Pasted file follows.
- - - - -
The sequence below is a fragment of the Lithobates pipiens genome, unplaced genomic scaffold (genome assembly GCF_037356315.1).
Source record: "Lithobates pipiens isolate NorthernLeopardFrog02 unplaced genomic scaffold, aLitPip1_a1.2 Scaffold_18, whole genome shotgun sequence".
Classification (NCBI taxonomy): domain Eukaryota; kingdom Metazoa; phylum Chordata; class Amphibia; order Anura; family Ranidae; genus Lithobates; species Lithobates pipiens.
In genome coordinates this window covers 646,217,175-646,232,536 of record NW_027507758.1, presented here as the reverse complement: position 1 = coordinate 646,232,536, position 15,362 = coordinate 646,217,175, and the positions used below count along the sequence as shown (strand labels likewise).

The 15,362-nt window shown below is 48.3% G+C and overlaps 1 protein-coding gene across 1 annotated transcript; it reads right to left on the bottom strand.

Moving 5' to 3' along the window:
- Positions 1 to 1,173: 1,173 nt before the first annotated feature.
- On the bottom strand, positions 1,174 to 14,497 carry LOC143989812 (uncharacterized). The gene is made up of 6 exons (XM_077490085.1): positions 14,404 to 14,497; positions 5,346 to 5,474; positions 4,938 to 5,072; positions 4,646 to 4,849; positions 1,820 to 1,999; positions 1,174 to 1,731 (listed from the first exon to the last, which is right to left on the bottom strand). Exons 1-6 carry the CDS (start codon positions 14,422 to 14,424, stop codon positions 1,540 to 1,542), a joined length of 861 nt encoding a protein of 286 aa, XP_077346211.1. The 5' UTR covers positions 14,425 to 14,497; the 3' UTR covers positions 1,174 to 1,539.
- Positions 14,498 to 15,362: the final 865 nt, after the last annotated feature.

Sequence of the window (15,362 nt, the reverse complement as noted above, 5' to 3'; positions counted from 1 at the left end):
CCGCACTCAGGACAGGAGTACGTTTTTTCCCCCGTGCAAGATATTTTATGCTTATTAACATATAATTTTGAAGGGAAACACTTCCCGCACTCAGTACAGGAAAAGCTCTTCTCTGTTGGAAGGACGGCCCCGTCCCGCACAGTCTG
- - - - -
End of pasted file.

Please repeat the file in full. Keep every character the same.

The sequence below is a fragment of the Lithobates pipiens genome, unplaced genomic scaffold (genome assembly GCF_037356315.1).
Source record: "Lithobates pipiens isolate NorthernLeopardFrog02 unplaced genomic scaffold, aLitPip1_a1.2 Scaffold_18, whole genome shotgun sequence".
Classification (NCBI taxonomy): domain Eukaryota; kingdom Metazoa; phylum Chordata; class Amphibia; order Anura; family Ranidae; genus Lithobates; species Lithobates pipiens.
In genome coordinates this window covers 646,217,175-646,232,536 of record NW_027507758.1, presented here as the reverse complement: position 1 = coordinate 646,232,536, position 15,362 = coordinate 646,217,175, and the positions used below count along the sequence as shown (strand labels likewise).

The 15,362-nt window shown below is 48.3% G+C and overlaps 1 protein-coding gene across 1 annotated transcript; it reads right to left on the bottom strand.

Moving 5' to 3' along the window:
- Positions 1 to 1,173: 1,173 nt before the first annotated feature.
- On the bottom strand, positions 1,174 to 14,497 carry LOC143989812 (uncharacterized). The gene is made up of 6 exons (XM_077490085.1): positions 14,404 to 14,497; positions 5,346 to 5,474; positions 4,938 to 5,072; positions 4,646 to 4,849; positions 1,820 to 1,999; positions 1,174 to 1,731 (listed from the first exon to the last, which is right to left on the bottom strand). Exons 1-6 carry the CDS (start codon positions 14,422 to 14,424, stop codon positions 1,540 to 1,542), a joined length of 861 nt encoding a protein of 286 aa, XP_077346211.1. The 5' UTR covers positions 14,425 to 14,497; the 3' UTR covers positions 1,174 to 1,539.
- Positions 14,498 to 15,362: the final 865 nt, after the last annotated feature.

Sequence of the window (15,362 nt, the reverse complement as noted above, 5' to 3'; positions counted from 1 at the left end):
CCGCACTCAGGACAGGAGTACGTTTTTTCCCCCGTGCAAGATATTTTATGCTTATTAACATATAATTTTGAAGGGAAACACTTCCCGCACTCAGTACAGGAAAAGCTCTTCTCTGTTGGAAGGACGGCCCCGTCCCGCACAGTCTG